One thing above all else is driving Britain’s economic woes: our heavy reliance on gas for electricity and home heating. That is why energy prices have soared following Vladimir Putin’s invasion of Ukraine, pushing up inflation and public debt and leaving our economy languishing.
If Jeremy Hunt, the Chancellor, is going to be successful in balancing the nation’s books and growing our economy, he needs to accelerate our efforts to reach net-zero greenhouse gas emissions. For all the belt-tightening and public spending pressures, the Autumn Statement rightfully puts clean energy and insulation at the heart of the government’s economic plans.
It is no small thing that the Chancellor used his statement to reaffirm the UK’s commitment to the Glasgow Climate Pact. With countries looking to the UK’s example at Cop27, the UN climate conference, and some siren voices at home calling for net zero to be delayed, Hunt sent a clear message by reiterating that the UK’s target is for a 68 per cent reduction in emissions by the end of the decade.
Since 1990 we’ve grown our economy by 78 per cent while cutting our emissions by 44 per cent, proving to other nations that clean growth is not only possible but increasingly represents the only route to prosperity. With the UK now in recession, thanks to an energy crisis inflicted on us by Russia, the clearest path back to prosperity is through cheap and clean renewable energy, new nuclear and energy efficiency.
Underpinning the statement’s message about the UK’s continued climate leadership are bold commitments: a target to reduce energy consumption by 15 per cent by 2030, confirmation of our first state-backed nuclear power station in thirty years, and a further £6bn of funding for insulation.
The Sizewell C announcement is excellent news for the east of England. It ends the dither and delay around the building of low-carbon nuclear power and unlocks a project that will create ten thousand skilled jobs and power six million homes. Even with the nation’s finances stretched, this decision shows the UK is rejecting short-term thinking when tackling climate change and strengthening our energy security.
A sustained focus on energy efficiency and reducing waste is well overdue; for too long it’s been the weak link in the UK’s net-zero and energy security strategies. Nearly 19 million British homes are poorly insulated, contributing to climate change and leaving people with more expensive energy bills. Solving this problem will be crucial for us in reaching net zero and will permanently cut people’s energy costs.
The challenge of upgrading the UK’s housing stock is enormous. To meet the Chancellor’s target, the new energy efficiency taskforce must look beyond grants to insulate fuel-poor homes and assess more creative incentives such as energy-saving stamp duty and low-cost loans. These could be designed to be revenue neutral, not costing the Exchequer anything but boosting insulation rates among homeowners.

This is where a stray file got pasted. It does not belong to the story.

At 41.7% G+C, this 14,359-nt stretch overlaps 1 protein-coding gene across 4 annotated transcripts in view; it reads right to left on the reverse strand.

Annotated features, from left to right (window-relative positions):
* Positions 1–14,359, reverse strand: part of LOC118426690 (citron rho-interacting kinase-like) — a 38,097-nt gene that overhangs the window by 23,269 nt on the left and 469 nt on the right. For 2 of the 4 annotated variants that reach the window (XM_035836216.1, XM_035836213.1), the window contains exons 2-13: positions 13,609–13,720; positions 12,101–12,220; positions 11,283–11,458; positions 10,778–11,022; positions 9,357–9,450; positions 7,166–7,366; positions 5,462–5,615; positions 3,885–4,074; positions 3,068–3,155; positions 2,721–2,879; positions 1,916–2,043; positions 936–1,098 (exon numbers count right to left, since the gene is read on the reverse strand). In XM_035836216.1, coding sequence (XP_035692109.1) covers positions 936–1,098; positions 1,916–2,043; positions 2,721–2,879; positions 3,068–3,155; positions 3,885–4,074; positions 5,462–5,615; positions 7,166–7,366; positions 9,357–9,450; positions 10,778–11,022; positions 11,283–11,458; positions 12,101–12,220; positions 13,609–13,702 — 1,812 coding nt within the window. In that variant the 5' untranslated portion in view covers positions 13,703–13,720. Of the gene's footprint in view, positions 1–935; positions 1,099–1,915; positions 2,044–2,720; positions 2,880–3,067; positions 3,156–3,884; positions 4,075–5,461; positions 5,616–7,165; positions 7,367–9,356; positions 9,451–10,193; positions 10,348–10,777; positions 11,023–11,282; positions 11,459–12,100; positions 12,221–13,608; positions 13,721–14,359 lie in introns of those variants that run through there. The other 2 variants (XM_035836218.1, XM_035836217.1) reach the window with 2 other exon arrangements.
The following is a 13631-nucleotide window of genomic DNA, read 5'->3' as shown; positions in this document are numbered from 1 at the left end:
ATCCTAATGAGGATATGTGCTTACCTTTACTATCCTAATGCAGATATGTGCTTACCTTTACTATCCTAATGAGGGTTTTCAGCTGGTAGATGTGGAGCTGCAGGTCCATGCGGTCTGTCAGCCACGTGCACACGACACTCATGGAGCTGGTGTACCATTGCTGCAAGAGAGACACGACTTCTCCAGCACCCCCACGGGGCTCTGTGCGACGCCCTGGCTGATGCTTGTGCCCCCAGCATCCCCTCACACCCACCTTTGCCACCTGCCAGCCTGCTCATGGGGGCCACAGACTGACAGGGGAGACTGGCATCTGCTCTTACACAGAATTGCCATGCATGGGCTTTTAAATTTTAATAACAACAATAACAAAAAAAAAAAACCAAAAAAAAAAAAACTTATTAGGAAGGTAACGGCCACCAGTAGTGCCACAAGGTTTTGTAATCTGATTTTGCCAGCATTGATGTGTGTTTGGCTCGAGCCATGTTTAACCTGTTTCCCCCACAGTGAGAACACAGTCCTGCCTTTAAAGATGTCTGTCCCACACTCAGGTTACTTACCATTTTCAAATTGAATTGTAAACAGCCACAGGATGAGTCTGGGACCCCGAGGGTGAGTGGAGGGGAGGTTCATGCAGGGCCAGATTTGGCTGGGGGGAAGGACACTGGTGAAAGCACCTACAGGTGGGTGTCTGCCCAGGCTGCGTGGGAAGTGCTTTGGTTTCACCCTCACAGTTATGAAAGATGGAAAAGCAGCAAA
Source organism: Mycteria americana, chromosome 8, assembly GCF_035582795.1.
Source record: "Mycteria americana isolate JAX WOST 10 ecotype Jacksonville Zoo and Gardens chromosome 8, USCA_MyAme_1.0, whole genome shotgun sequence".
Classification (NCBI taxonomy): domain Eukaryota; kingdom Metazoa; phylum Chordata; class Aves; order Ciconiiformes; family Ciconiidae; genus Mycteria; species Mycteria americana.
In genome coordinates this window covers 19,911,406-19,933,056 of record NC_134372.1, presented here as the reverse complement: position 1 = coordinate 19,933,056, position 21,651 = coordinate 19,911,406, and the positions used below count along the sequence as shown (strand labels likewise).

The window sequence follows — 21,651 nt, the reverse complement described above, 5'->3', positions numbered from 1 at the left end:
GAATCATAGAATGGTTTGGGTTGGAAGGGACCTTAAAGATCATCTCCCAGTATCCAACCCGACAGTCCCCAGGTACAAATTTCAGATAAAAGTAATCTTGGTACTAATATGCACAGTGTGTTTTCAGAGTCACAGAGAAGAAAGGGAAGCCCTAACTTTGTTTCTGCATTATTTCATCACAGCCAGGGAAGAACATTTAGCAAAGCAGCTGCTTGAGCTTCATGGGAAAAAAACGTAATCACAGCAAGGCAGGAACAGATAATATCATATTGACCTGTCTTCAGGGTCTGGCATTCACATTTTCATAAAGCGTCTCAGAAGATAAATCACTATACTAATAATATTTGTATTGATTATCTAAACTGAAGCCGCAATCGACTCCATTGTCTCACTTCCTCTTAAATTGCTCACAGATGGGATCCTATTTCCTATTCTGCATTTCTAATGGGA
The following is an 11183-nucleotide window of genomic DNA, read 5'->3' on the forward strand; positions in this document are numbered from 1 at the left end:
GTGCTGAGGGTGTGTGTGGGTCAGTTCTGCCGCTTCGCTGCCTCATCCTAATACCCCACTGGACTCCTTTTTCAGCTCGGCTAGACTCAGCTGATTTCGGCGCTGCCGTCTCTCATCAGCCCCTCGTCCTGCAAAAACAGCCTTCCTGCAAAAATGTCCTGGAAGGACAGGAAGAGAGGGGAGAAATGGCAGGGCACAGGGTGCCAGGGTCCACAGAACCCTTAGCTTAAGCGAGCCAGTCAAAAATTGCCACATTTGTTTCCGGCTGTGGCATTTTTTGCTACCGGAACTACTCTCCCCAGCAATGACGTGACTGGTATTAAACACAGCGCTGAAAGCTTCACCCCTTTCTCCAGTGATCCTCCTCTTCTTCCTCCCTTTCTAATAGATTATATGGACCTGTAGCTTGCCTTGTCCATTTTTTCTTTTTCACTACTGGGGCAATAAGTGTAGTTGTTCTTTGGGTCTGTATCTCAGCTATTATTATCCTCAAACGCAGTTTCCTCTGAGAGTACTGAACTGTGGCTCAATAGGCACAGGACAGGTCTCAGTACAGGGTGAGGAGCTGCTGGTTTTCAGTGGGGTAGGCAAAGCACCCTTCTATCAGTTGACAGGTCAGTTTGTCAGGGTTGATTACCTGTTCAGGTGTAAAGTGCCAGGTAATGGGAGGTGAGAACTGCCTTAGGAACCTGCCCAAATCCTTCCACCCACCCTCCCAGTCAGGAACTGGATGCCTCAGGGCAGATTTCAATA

Given the tremendous cost of shielding people and businesses from the gas crisis – the equivalent of paying for a second NHS – a windfall tax on energy firms is understandable. Oil, gas and indeed some renewable companies are earning tremendous profits as wholesale energy prices rocket. Temporary windfall taxes can help us pay for policies to protect people from these high prices.
However, the Chancellor’s inclusion of renewables in the new tax may deter the investment we need to end our reliance on fossil fuels. These are the same companies we hope will invest billions of pounds in accelerating the renewable energy transition, powering the UK with cheap energy. Only through attracting private investment has the UK successfully grown its capacity in renewable energy – which now provides around 40 per cent of our electricity compared to 7 per cent in 2010 – and driven down its cost.
To meet the government’s ambitious targets we need to attract more private investment and not deter it through inflexible windfall taxes. That is why it is concerning to see electricity generators missing out on an investment allowance for new wind and solar projects.
Nonetheless, while the windfall tax is an area of concern, the Chancellor’s statement represents a big step in the right direction. In the wake of the war in Ukraine, any credible government plan to balance the books must prioritise renewables and insulation. We can only overcome these challenges with the dynamism of British industry and our country’s vast wind power potential.
If we are going to be a global leader in offshore wind power and a pioneer of floating offshore wind technology, there is a strong case for tax incentives to encourage new investment. It doesn’t mean helping energy firms avoid tax, but it does mean encouraging them to invest in our country’s clean future for the sake of our planet, future prosperity and energy security.